Bryant Lin, MD, Named Director of Medical Humanities and Arts
August 25, 2021
I am pleased to announce that Bryant Lin, MD, Clinical Associate Professor of Medicine, has been named Director of Medical Humanities and Arts within the Center for Biomedical Ethics. In this role, he will serve as Director of Medicine and the Muse and Co-Director of the Biomedical Ethics and Medical Humanities (BEMH) Scholarly Concentration. His appointment begins on September 1.
Since coming to Stanford as a research fellow in 2005 and as clinical faculty for the past 15 years, Dr. Lin has displayed an unwavering commitment to addressing unmet human-centered needs. As a physician, educator, and researcher, he has shown the critically important role the arts and humanities have in promoting patient healing, enhancing provider resilience, and inspiring trainees to recognize human experience as the center of health care.
Dr. Lin has actively partnered with Medicine and the Muse leadership on various programs, including the award-winning Stuck@Home concert series, the VOICES project, the Manic Monologues presentation, a Parenting Playbook Anti-Racism Theater event, the Honoring Asian Grandmothers concert and panel, the Stanford SoundWalk, and the Stanford COVID-19 Art Installation Remembrance project. Dr. Lin is also a talented musician and prolific inventor with 10 U.S. patents for medical technologies.
Additionally, Dr. Lin is the founder of the Consultative Medicine Clinic, training director of the Joe and Linda Chlapaty DECIDE Center, and an investigator in several active clinical trials. Three years ago, he co-founded and currently co-directs the Center for Asian Health Research and Education (CARE), where he re-launched the Journal for Asian Health. CARE strives to improve the health of Asians everywhere.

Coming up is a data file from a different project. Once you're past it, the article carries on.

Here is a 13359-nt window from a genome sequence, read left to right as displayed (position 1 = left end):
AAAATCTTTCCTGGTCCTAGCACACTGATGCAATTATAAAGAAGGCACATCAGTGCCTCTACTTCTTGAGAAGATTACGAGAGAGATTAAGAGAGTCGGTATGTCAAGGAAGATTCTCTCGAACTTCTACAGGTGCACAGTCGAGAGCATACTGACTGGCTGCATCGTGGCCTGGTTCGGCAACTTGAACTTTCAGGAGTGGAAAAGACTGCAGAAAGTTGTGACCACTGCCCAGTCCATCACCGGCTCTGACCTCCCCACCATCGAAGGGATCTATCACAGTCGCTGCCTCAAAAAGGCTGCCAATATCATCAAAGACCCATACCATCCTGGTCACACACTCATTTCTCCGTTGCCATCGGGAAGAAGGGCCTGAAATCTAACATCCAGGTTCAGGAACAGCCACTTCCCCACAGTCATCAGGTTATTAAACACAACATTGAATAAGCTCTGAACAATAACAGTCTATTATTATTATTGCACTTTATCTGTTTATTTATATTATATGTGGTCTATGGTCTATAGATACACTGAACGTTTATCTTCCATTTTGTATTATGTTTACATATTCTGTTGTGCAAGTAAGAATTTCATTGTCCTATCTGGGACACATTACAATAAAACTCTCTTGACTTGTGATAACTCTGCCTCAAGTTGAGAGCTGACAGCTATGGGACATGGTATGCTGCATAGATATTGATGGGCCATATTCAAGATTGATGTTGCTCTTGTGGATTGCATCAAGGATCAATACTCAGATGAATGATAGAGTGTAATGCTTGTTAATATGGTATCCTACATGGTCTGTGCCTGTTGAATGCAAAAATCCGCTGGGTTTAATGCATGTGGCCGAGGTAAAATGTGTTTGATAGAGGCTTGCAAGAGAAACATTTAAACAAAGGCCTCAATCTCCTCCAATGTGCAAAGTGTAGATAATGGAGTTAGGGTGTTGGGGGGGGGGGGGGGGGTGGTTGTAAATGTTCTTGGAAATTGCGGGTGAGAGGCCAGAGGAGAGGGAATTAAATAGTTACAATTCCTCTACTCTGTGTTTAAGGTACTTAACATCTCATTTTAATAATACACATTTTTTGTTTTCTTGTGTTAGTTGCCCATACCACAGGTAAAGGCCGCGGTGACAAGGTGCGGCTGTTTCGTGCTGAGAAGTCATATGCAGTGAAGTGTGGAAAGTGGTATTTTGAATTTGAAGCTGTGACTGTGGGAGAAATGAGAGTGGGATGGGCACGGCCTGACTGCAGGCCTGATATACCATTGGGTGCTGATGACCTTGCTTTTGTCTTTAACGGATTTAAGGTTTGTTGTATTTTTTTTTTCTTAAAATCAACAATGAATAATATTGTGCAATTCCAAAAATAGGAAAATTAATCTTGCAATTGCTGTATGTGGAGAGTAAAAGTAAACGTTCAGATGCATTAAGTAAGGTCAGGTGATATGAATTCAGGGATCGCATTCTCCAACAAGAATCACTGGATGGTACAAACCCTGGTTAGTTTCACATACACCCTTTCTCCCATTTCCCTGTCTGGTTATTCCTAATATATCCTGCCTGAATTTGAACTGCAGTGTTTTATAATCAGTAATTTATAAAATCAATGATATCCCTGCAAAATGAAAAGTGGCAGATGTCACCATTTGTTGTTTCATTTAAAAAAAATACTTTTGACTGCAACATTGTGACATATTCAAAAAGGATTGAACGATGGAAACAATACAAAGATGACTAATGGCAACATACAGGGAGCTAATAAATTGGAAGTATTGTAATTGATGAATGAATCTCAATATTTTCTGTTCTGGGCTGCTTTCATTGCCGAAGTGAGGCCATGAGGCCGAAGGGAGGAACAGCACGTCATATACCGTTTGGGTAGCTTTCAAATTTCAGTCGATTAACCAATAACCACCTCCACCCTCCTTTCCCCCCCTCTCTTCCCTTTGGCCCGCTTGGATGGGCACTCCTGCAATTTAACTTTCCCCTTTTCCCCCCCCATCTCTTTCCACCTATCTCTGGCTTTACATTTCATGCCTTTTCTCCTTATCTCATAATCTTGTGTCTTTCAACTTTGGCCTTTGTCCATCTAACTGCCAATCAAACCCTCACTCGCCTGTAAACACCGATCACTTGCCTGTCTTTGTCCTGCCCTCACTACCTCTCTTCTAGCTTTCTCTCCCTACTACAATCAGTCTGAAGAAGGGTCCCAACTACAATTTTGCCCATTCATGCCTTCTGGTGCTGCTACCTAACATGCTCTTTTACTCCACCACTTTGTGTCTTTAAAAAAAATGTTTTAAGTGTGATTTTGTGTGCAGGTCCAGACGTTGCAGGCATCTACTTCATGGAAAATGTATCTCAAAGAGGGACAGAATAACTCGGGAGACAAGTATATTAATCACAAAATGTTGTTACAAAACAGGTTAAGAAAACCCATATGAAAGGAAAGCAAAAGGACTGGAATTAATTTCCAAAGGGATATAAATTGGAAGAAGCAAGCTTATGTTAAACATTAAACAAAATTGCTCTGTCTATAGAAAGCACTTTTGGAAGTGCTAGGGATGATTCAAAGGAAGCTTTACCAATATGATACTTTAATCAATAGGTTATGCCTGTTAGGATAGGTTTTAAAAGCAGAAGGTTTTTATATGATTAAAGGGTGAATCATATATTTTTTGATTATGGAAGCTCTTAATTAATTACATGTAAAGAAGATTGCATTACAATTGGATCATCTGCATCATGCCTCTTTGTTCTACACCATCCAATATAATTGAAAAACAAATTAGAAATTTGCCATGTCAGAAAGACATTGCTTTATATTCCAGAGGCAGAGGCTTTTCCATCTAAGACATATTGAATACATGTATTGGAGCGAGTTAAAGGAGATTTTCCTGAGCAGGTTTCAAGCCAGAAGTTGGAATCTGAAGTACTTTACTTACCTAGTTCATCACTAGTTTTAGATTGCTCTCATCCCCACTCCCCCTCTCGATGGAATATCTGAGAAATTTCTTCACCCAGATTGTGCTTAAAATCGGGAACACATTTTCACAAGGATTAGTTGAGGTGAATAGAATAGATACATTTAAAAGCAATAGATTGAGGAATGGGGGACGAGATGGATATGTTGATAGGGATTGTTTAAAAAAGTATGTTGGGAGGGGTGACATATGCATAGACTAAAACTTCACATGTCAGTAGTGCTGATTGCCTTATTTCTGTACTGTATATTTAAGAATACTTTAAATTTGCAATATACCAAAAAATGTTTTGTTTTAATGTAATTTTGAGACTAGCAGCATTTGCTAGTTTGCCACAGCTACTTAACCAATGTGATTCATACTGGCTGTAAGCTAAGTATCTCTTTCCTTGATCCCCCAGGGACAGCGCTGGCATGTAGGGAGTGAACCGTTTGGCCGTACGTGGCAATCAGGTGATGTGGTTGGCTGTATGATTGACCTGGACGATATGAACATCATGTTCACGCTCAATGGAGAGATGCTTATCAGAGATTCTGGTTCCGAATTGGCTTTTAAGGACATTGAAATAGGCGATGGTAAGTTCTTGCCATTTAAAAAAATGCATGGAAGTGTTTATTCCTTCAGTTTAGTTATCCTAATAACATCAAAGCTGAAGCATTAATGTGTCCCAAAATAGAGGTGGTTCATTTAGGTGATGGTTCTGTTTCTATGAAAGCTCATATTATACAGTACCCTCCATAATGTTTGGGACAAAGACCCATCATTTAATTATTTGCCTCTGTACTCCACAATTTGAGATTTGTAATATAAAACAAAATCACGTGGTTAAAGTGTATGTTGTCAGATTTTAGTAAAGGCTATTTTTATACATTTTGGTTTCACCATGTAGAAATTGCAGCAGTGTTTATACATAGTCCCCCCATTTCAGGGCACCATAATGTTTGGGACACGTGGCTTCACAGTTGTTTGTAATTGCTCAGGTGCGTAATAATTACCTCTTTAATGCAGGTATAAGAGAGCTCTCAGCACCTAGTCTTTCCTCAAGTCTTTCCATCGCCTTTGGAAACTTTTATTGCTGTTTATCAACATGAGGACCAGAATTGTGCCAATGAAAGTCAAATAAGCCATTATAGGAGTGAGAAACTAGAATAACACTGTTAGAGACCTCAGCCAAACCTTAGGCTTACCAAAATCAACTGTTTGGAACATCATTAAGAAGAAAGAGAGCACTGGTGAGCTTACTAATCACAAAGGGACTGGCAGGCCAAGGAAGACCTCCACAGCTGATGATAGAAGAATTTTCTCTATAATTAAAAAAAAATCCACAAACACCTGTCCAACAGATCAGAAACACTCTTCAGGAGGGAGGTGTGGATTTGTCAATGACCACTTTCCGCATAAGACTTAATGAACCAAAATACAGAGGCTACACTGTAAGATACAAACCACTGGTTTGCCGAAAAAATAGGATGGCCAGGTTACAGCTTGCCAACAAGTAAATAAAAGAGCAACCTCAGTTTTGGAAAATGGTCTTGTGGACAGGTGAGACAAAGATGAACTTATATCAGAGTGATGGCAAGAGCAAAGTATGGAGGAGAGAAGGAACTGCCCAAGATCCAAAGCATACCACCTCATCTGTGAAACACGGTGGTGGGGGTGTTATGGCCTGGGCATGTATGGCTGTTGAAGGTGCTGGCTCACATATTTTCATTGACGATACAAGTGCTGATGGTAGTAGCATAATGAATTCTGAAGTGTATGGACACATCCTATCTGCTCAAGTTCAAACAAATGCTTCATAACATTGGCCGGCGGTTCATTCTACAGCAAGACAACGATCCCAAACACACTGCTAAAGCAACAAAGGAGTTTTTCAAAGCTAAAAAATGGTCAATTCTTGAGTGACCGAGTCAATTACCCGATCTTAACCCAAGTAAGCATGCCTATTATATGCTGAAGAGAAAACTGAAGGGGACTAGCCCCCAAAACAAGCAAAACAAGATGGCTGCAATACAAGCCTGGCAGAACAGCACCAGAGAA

I want to thank the search committee which, under the direction of Iris Gibbs, MD, conducted an exhaustive search that led to this appointment.
I would also like to extend my deep gratitude to Audrey Shafer, MD, Professor of Anesthesiology, Perioperative and Pain Medicine, who has served as Director of Medical Humanities and Arts since 2003. Dr. Shafer introduced medical humanities to the School of Medicine in 1994 with her course, Literature and Medicine. We are indebted to Dr. Shafer’s dedication and commitment that has built a multifaceted program with international collaborations and impact. She is stepping down as she begins a phased retirement at the School of Medicine and the Veterans Affairs Palo Alto Health Care System.
Please join me in thanking Dr. Shafer for her enormous contributions to our health system and congratulating Dr. Lin on his new role.